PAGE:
• Processing is necessary for compliance with a legal obligation to which the controller is subject
  • Processing is necessary in order to protect the vital interests of the data subject or of another natural person
  • Processing is necessary for the performance of a task carried out in the public interest or in the exercise of official authority vested in the controller
  • Processing is necessary for the purposes of the legitimate interests pursued by the controller or by a third party, except where such interests are overridden by the interests or fundamental rights and freedoms of the data subject which require protection of personal data, in particular where the data subject is a child.


That’s a lot of legalese, I know. So to put it in layman’s terms: You can’t just go ahead and profit from personal data any more, if the data relates to European data subjects. Maybe we should just quote paragraph 70 of the preamble to underline that point — emphasis added:

“Where personal data are processed for the purposes of direct marketing, the data subject should have the right to object to such processing, including profiling to the extent that it is related to such direct marketing, whether with regard to initial or further processing, at any time and free of charge. That right should be explicitly brought to the attention of the data subject and presented clearly and separately from any other information.”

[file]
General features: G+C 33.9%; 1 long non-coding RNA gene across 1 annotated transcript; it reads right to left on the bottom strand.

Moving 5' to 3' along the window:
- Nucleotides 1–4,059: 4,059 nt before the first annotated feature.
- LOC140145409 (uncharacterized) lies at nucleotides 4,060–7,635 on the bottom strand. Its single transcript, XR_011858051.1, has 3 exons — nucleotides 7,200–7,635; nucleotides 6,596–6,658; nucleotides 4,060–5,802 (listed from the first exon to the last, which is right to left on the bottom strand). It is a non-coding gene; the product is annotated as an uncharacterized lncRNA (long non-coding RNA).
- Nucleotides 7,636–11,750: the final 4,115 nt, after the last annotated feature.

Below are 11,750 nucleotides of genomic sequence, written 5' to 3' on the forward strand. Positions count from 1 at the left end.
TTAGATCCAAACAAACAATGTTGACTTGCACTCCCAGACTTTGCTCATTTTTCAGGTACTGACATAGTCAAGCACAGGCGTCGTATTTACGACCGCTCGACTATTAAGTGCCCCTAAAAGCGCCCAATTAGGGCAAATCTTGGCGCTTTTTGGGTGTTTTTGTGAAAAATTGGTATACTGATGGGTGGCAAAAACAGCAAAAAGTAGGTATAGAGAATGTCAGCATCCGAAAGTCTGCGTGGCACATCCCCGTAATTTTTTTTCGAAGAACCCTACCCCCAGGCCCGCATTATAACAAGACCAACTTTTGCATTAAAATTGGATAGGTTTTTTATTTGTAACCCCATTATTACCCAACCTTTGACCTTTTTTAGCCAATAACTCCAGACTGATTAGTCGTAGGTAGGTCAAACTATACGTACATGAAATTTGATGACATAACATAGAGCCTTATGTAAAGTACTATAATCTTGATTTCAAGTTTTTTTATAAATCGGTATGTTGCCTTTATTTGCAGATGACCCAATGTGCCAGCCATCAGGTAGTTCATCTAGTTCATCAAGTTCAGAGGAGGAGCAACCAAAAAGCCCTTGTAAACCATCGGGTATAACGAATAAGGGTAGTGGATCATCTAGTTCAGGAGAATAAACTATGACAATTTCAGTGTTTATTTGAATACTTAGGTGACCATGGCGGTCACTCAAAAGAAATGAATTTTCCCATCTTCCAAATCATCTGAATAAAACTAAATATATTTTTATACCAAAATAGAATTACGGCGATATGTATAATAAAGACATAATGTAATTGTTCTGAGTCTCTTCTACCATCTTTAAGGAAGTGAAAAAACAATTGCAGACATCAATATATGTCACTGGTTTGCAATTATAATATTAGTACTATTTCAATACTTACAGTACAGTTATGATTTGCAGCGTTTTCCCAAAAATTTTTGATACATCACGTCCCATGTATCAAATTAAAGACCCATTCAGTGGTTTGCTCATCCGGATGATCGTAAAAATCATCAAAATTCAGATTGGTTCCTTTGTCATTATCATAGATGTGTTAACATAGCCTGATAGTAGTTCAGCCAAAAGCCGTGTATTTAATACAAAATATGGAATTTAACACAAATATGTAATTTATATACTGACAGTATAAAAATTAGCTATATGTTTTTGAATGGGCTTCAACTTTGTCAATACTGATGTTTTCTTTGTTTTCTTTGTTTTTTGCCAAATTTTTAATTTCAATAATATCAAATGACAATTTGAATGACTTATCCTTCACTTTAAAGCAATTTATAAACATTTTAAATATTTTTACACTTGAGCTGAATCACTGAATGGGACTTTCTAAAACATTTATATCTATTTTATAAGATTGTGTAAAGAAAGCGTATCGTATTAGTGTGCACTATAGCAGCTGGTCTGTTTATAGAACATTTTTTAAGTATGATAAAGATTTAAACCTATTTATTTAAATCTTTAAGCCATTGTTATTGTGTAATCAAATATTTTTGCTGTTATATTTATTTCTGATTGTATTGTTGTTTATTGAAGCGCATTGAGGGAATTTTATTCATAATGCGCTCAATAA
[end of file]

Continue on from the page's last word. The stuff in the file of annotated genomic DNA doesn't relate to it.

And to make matters even more difficult for multinational companies, there is also a “right to be forgotten.” More about that below.

Of course, on the one hand, this imperative to protect personally identifiable information about European subjects threatens business strategies, practices, and processes worldwide, especially cloud, SaaS, and mobile-driven enterprises. In order to cope with the GDPR, brands with international operations have been developing alternative and compliant data-storage centers within the EU. According to a report released by PwC, 64% of executives at U.S. corporations reported that “their top strategy for reducing GDPR exposure is centralization of data centers in Europe. Just over half (54%) said they plan to de-identify [i.e. anonymize] European personal data to reduce exposure.”